As an itinerant musician wandering the Delta in the late 1930s and early 40s, he could hardly have conceived of the places the music ultimately would take him. But when American folk revivalists and then British rock musicians turned on to the music, things began to change for the older bluesmen.
And so a guy who couldn’t enter a white man’s house through the front door as a young man one day found himself playing at the White House.
“I played at the White House three times,” he said. “Last time coming out of there, (when) Bush (got) in. Clinton, he paid me $10,000 for two songs.
“I played for the other fellow (Jimmy Carter) with Muddy Waters,” he said. “We didn’t get too much then because we were playing with a band. Sidemen didn’t get too much of nothing. Muddy Waters was the one got the money. Muddy Waters got the money. Muddy Waters was getting the money; we was getting the funny.”
Here’s a clip of Muddy Waters doing “Long Distance Call,” with a band that included Pinetop Perkins and Willie Smith.
I asked him about his favorite piano players.
“I used to like to hear that boy to hear play, man oh shoot, used to like to hear that boy play that was out yonder in New Orleans,” he said.
He couldn’t come up with the name immediately. I asked him if he was talking about Professor Longhair.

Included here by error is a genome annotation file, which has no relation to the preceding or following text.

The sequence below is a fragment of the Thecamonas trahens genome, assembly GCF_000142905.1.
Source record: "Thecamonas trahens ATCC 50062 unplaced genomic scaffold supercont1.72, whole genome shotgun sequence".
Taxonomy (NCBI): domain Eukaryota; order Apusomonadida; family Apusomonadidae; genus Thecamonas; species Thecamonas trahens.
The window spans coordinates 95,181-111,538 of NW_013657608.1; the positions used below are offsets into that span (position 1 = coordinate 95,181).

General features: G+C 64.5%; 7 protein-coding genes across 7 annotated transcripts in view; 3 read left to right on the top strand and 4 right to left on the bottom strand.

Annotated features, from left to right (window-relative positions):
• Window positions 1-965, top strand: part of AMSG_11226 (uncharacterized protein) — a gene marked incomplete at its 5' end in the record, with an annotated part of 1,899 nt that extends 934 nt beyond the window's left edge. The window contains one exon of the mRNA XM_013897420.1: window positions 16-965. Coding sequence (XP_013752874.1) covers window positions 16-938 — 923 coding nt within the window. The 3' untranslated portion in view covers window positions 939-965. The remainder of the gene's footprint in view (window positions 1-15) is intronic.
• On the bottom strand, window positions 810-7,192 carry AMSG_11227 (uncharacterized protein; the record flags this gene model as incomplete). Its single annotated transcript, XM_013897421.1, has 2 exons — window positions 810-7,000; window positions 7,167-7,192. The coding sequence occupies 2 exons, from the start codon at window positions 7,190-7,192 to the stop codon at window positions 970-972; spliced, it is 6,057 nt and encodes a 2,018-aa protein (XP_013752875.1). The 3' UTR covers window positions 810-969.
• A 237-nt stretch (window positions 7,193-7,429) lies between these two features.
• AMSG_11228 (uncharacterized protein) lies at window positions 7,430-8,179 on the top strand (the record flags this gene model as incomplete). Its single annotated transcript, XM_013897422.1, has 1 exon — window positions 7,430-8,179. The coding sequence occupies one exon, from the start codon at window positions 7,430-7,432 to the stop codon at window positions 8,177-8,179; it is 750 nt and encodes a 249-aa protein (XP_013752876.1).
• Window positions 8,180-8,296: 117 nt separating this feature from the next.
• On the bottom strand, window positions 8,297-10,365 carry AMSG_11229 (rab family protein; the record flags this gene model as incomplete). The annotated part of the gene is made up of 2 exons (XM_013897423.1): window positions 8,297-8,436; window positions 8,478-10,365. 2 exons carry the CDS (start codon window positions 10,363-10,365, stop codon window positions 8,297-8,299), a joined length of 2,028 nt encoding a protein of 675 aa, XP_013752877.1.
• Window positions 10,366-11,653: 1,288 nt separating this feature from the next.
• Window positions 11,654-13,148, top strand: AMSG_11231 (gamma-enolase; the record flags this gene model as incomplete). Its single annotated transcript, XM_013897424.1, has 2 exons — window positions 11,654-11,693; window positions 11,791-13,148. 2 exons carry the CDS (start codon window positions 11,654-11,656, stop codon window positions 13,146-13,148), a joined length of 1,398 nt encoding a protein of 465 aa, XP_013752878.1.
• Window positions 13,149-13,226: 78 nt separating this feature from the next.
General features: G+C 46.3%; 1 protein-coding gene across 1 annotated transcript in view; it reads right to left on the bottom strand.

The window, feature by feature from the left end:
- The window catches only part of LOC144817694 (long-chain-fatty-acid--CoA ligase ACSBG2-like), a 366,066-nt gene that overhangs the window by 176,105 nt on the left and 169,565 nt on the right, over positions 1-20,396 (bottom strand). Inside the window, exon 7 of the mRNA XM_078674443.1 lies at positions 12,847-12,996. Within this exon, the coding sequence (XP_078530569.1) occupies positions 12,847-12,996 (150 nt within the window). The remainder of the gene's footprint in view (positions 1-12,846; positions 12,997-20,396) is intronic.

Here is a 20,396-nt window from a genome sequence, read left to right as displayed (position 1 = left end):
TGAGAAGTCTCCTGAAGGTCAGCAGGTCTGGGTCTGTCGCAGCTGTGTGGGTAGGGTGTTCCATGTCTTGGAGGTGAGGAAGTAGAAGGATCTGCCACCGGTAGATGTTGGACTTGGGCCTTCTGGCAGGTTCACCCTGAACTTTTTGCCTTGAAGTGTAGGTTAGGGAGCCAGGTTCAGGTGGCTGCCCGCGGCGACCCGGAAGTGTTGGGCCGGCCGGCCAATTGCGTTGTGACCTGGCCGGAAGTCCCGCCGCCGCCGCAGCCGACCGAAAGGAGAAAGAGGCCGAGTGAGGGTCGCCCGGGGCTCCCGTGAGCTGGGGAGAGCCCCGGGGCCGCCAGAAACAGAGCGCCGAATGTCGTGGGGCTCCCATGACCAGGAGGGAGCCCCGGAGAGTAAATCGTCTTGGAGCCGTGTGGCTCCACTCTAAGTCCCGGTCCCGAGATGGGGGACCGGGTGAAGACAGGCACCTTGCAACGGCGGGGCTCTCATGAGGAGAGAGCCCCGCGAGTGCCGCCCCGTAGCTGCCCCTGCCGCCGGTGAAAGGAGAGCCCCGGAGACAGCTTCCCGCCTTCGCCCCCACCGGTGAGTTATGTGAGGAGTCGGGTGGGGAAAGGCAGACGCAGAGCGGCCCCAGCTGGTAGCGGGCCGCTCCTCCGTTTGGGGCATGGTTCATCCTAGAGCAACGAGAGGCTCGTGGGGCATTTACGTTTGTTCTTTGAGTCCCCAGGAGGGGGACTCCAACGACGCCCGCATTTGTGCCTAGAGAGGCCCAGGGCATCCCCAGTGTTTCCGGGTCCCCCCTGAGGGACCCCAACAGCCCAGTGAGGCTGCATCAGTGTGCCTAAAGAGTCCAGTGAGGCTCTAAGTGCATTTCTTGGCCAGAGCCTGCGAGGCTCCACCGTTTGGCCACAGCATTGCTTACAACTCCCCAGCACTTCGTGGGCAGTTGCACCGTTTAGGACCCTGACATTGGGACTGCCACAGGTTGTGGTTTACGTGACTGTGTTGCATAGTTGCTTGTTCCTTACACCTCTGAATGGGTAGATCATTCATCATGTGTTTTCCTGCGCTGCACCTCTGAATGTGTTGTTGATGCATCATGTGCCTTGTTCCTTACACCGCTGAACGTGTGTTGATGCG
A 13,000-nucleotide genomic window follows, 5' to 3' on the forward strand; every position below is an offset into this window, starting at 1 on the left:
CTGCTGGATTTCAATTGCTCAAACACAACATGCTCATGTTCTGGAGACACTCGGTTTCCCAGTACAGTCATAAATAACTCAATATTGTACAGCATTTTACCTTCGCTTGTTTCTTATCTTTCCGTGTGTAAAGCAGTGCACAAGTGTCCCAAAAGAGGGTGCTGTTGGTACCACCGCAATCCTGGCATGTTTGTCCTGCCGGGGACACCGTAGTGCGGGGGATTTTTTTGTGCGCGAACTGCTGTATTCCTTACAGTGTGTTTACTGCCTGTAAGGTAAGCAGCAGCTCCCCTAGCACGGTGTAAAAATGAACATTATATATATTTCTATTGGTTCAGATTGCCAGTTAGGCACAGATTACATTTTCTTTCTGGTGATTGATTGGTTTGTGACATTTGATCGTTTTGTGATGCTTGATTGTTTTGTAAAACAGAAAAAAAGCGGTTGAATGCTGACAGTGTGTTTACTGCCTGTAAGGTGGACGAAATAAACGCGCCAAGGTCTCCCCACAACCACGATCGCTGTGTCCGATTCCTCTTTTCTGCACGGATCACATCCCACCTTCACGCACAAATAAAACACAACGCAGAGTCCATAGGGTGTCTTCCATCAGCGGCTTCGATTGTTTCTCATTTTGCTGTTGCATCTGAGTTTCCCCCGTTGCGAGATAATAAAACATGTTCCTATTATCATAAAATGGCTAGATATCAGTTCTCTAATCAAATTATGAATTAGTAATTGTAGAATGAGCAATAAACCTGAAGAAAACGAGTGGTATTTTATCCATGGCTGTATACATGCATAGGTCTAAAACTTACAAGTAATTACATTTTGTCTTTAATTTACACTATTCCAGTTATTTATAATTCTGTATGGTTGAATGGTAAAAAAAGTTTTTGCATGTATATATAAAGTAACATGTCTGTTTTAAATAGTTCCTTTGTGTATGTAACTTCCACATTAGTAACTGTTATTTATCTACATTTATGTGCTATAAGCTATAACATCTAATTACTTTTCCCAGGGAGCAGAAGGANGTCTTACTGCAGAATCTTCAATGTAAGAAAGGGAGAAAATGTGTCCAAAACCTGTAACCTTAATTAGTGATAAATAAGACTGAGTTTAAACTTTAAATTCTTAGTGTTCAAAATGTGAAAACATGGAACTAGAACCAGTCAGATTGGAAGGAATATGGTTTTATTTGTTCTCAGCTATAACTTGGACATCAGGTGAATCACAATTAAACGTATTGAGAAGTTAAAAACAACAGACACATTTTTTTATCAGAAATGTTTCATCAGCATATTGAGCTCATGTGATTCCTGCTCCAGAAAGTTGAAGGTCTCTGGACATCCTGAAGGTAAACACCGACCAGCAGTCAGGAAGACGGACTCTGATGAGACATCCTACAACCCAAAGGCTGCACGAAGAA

“Professor Loong-hayer!” he exclaimed in recognition. “I just liked his style of playing, that New Orleans style he had there. I couldn’t get none of it to go, but I liked what he did. I liked that New Orleans style. I want to get up there and dance. Yeah.”
No wonder. He’s the ‘Fess (aka Roy Byrd) at the 1973 Montreaux Jazz Festival.
“I never could play play no jazz music,” he said. “Had too many minors and sharps in it for me. Bad news.”
Before he met Nighthawk, he did a solo gig providing musical accompaniment to chicken fights.
“I was playing by myself,” he said. “And every time those people yonder around Greenwood, I think it was, yes, they had them chicken fights out through there. They come get me to play. They had a piano sitting way up on the thing up there and I’m playing by myself. Wasn’t making no money, aw, getting about $2 or $3. I think I done had something. Nothing. Make $5, boy, I was looking like I’m rich. Ahhh.”
As brutal as it was, at least the chickens didn’t go to waste.
“Everybody was out there betting on them chickens fighting, and every time one of them kill one another, man, they always take em and put em on the thing there and cook them,” he said. “Oooh’ooh. Cook that chicken. And then you eat them. While the chickens was getting killed and fighting out there, the folks was betting on them. Them white people betting money on them chickens. Greenwood, Mississippi.”
Greenwood was a hub of the Delta circuit. Robert Johnson was playing near there when he was fatally poisoned in 1938.
“A lot of people around Greenwood were playing,” he said. “Around Leland, too. Greenville, all down every which way. Oh boy. And there was a place out there I was playing by myself and away after a while I got two more boys to come in there with me. Called them Fiddlin’ Will and, what’s that other boy’s name? Not Houston. What’s the other boy’s name? Boy played guitar … Tom High Roller. Tom High Roller and Fiddlin’ Will. I was on piano. Playing for Horace Broomfield. Vance, Mississippi. Never forget it.